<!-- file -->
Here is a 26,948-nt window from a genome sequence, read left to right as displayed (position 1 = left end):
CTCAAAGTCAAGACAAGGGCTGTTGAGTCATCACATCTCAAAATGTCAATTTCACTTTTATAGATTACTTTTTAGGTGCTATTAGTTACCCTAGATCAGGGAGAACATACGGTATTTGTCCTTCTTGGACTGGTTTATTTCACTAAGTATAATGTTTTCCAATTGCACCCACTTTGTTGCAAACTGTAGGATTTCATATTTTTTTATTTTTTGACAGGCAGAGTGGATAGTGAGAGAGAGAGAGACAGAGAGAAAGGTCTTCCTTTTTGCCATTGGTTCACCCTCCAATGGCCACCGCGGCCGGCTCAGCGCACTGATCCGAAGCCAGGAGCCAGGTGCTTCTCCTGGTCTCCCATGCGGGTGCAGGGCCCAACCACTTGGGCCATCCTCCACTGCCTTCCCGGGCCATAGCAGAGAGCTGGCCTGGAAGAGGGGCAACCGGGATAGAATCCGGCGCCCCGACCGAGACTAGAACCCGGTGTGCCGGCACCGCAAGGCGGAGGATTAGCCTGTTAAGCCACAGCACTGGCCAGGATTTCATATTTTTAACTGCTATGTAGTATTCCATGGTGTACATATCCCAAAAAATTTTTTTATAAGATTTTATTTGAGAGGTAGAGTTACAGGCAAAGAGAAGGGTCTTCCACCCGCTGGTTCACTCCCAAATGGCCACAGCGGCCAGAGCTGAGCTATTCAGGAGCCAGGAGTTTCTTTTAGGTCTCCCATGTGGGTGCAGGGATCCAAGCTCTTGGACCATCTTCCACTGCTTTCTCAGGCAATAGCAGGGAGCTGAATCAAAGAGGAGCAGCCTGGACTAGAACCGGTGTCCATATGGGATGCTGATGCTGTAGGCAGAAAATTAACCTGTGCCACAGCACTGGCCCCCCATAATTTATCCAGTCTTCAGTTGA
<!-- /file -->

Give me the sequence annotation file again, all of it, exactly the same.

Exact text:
Here is a 26,948-nt window from a genome sequence, read left to right as displayed (position 1 = left end):
CTCAAAGTCAAGACAAGGGCTGTTGAGTCATCACATCTCAAAATGTCAATTTCACTTTTATAGATTACTTTTTAGGTGCTATTAGTTACCCTAGATCAGGGAGAACATACGGTATTTGTCCTTCTTGGACTGGTTTATTTCACTAAGTATAATGTTTTCCAATTGCACCCACTTTGTTGCAAACTGTAGGATTTCATATTTTTTTATTTTTTGACAGGCAGAGTGGATAGTGAGAGAGAGAGAGACAGAGAGAAAGGTCTTCCTTTTTGCCATTGGTTCACCCTCCAATGGCCACCGCGGCCGGCTCAGCGCACTGATCCGAAGCCAGGAGCCAGGTGCTTCTCCTGGTCTCCCATGCGGGTGCAGGGCCCAACCACTTGGGCCATCCTCCACTGCCTTCCCGGGCCATAGCAGAGAGCTGGCCTGGAAGAGGGGCAACCGGGATAGAATCCGGCGCCCCGACCGAGACTAGAACCCGGTGTGCCGGCACCGCAAGGCGGAGGATTAGCCTGTTAAGCCACAGCACTGGCCAGGATTTCATATTTTTAACTGCTATGTAGTATTCCATGGTGTACATATCCCAAAAAATTTTTTTATAAGATTTTATTTGAGAGGTAGAGTTACAGGCAAAGAGAAGGGTCTTCCACCCGCTGGTTCACTCCCAAATGGCCACAGCGGCCAGAGCTGAGCTATTCAGGAGCCAGGAGTTTCTTTTAGGTCTCCCATGTGGGTGCAGGGATCCAAGCTCTTGGACCATCTTCCACTGCTTTCTCAGGCAATAGCAGGGAGCTGAATCAAAGAGGAGCAGCCTGGACTAGAACCGGTGTCCATATGGGATGCTGATGCTGTAGGCAGAAAATTAACCTGTGCCACAGCACTGGCCCCCCATAATTTATCCAGTCTTCAGTTGA